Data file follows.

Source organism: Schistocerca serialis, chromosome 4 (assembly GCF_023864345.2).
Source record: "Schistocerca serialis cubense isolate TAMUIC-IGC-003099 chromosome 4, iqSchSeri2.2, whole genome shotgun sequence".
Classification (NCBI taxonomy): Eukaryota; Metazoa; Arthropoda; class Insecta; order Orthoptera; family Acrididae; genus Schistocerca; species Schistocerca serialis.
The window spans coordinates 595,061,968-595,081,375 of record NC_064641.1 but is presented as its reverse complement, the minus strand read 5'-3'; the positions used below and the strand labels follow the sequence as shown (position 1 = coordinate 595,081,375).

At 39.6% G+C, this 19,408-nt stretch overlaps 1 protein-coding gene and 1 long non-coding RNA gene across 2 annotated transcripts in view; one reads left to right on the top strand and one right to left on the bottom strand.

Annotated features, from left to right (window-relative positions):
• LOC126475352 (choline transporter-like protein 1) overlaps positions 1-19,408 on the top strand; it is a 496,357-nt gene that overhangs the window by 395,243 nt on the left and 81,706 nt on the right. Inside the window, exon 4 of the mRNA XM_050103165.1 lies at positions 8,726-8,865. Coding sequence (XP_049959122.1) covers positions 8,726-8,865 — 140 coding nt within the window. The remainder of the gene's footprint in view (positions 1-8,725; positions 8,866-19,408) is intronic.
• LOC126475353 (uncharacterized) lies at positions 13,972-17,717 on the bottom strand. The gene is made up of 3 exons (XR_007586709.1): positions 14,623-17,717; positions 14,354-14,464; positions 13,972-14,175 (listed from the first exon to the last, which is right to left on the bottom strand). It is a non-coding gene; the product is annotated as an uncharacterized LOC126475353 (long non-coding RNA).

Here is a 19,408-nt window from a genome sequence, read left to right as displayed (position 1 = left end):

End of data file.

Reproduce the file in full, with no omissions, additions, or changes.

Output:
Source organism: Schistocerca serialis, chromosome 4 (assembly GCF_023864345.2).
Source record: "Schistocerca serialis cubense isolate TAMUIC-IGC-003099 chromosome 4, iqSchSeri2.2, whole genome shotgun sequence".
Classification (NCBI taxonomy): Eukaryota; Metazoa; Arthropoda; class Insecta; order Orthoptera; family Acrididae; genus Schistocerca; species Schistocerca serialis.
The window spans coordinates 595,061,968-595,081,375 of record NC_064641.1 but is presented as its reverse complement, the minus strand read 5'-3'; the positions used below and the strand labels follow the sequence as shown (position 1 = coordinate 595,081,375).

At 39.6% G+C, this 19,408-nt stretch overlaps 1 protein-coding gene and 1 long non-coding RNA gene across 2 annotated transcripts in view; one reads left to right on the top strand and one right to left on the bottom strand.

Annotated features, from left to right (window-relative positions):
• LOC126475352 (choline transporter-like protein 1) overlaps positions 1-19,408 on the top strand; it is a 496,357-nt gene that overhangs the window by 395,243 nt on the left and 81,706 nt on the right. Inside the window, exon 4 of the mRNA XM_050103165.1 lies at positions 8,726-8,865. Coding sequence (XP_049959122.1) covers positions 8,726-8,865 — 140 coding nt within the window. The remainder of the gene's footprint in view (positions 1-8,725; positions 8,866-19,408) is intronic.
• LOC126475353 (uncharacterized) lies at positions 13,972-17,717 on the bottom strand. The gene is made up of 3 exons (XR_007586709.1): positions 14,623-17,717; positions 14,354-14,464; positions 13,972-14,175 (listed from the first exon to the last, which is right to left on the bottom strand). It is a non-coding gene; the product is annotated as an uncharacterized LOC126475353 (long non-coding RNA).

Here is a 19,408-nt window from a genome sequence, read left to right as displayed (position 1 = left end):